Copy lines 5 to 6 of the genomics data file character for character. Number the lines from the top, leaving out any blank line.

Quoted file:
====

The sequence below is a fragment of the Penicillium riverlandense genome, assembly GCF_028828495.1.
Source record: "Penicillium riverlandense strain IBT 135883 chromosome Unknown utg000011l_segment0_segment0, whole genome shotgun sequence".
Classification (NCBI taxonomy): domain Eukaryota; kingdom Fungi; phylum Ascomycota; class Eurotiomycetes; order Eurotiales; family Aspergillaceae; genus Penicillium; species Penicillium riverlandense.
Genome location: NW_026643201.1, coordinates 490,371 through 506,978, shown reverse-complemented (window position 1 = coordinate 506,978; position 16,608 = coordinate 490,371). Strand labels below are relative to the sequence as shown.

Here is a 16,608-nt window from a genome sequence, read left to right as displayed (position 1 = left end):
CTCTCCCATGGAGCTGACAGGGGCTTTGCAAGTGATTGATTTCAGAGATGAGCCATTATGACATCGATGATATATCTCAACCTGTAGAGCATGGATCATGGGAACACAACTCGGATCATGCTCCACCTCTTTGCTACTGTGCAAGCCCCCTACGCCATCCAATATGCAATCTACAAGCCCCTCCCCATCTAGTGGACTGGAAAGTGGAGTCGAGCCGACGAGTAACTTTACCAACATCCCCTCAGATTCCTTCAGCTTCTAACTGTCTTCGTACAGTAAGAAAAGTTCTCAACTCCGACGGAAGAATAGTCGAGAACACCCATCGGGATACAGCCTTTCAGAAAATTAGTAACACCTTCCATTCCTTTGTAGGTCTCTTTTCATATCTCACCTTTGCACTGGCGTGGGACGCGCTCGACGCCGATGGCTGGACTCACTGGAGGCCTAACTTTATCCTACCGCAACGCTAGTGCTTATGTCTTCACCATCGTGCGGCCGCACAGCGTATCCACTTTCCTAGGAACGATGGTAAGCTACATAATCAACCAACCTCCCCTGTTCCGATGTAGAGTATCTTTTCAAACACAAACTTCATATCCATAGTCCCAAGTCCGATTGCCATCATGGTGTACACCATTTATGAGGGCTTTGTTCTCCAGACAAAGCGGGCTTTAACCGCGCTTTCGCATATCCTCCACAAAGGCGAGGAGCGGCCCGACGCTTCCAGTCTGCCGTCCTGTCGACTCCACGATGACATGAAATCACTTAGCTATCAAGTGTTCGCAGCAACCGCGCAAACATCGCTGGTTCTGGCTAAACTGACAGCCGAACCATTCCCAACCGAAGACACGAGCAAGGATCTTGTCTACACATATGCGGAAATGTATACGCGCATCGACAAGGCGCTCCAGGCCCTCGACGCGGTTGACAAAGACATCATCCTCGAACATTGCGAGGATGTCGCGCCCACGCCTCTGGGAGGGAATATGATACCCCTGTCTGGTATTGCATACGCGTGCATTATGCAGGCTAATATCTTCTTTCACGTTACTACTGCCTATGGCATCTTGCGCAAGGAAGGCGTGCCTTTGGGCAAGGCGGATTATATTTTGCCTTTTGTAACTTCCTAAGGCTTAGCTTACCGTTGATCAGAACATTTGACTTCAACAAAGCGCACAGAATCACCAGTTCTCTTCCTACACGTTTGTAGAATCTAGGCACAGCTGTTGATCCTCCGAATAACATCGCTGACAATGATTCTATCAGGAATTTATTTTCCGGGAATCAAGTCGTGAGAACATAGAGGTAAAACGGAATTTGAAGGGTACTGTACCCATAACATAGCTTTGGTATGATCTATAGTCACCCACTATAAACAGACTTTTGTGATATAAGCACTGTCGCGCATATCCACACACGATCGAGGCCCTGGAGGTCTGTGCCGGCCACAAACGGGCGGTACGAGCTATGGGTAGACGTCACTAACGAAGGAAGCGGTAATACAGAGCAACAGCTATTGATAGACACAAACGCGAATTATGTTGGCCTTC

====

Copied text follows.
Here is a 16,608-nt window from a genome sequence, read left to right as displayed (position 1 = left end):
CTCTCCCATGGAGCTGACAGGGGCTTTGCAAGTGATTGATTTCAGAGATGAGCCATTATGACATCGATGATATATCTCAACCTGTAGAGCATGGATCATGGGAACACAACTCGGATCATGCTCCACCTCTTTGCTACTGTGCAAGCCCCCTACGCCATCCAATATGCAATCTACAAGCCCCTCCCCATCTAGTGGACTGGAAAGTGGAGTCGAGCCGACGAGTAACTTTACCAACATCCCCTCAGATTCCTTCAGCTTCTAACTGTCTTCGTACAGTAAGAAAAGTTCTCAACTCCGACGGAAGAATAGTCGAGAACACCCATCGGGATACAGCCTTTCAGAAAATTAGTAACACCTTCCATTCCTTTGTAGGTCTCTTTTCATATCTCACCTTTGCACTGGCGTGGGACGCGCTCGACGCCGATGGCTGGACTCACTGGAGGCCTAACTTTATCCTACCGCAACGCTAGTGCTTATGTCTTCACCATCGTGCGGCCGCACAGCGTATCCACTTTCCTAGGAACGATGGTAAGCTACATAATCAACCAACCTCCCCTGTTCCGATGTAGAGTATCTTTTCAAACACAAACTTCATATCCATAGTCCCAAGTCCGATTGCCATCATGGTGTACACCATTTATGAGGGCTTTGTTCTCCAGACAAAGCGGGCTTTAACCGCGCTTTCGCATATCCTCCACAAAGGCGAGGAGCGGCCCGACGCTTCCAGTCTGCCGTCCTGTCGACTCCACGATGACATGAAATCACTTAGCTATCAAGTGTTCGCAGCAACCGCGCAAACATCGCTGGTTCTGGCTAAACTGACAGCCGAACCATTCCCAACCGAAGACACGAGCAAGGATCTTGTCTACACATATGCGGAAATGTATACGCGCATCGACAAGGCGCTCCAGGCCCTCGACGCGGTTGACAAAGACATCATCCTCGAACATTGCGAGGATGTCGCGCCCACGCCTCTGGGAGGGAATATGATACCCCTGTCTGGTATTGCATACGCGTGCATTATGCAGGCTAATATCTTCTTTCACGTTACTACTGCCTATGGCATCTTGCGCAAGGAAGGCGTGCCTTTGGGCAAGGCGGATTATATTTTGCCTTTTGTAACTTCCTAAGGCTTAGCTTACCGTTGATCAGAACATTTGACTTCAACAAAGCGCACAGAATCACCAGTTCTCTTCCTACACGTTTGTAGAATCTAGGCACAGCTGTTGATCCTCCGAATAACATCGCTGACAATGATTCTATCAGGAATTTATTTTCCGGGAATCAAGTCGTGAGAACATAGAGGTAAAACGGAATTTGAAGGGTACTGTACCCATAACATAGCTTTGGTATGATCTATAGTCACCCACTATAAACAGACTTTTGTGATATAAGCACTGTCGCGCATATCCACACACGATCGAGGCCCTGGAGGTCTGTGCCGGCCACAAACGGGCGGTACGAGCTATGGGTAGACGTCACTAACGAAGGAAGCGGTAATACAGAGCAACAGCTATTGATAGACACAAACGCGAATTATGTTGGCCTTC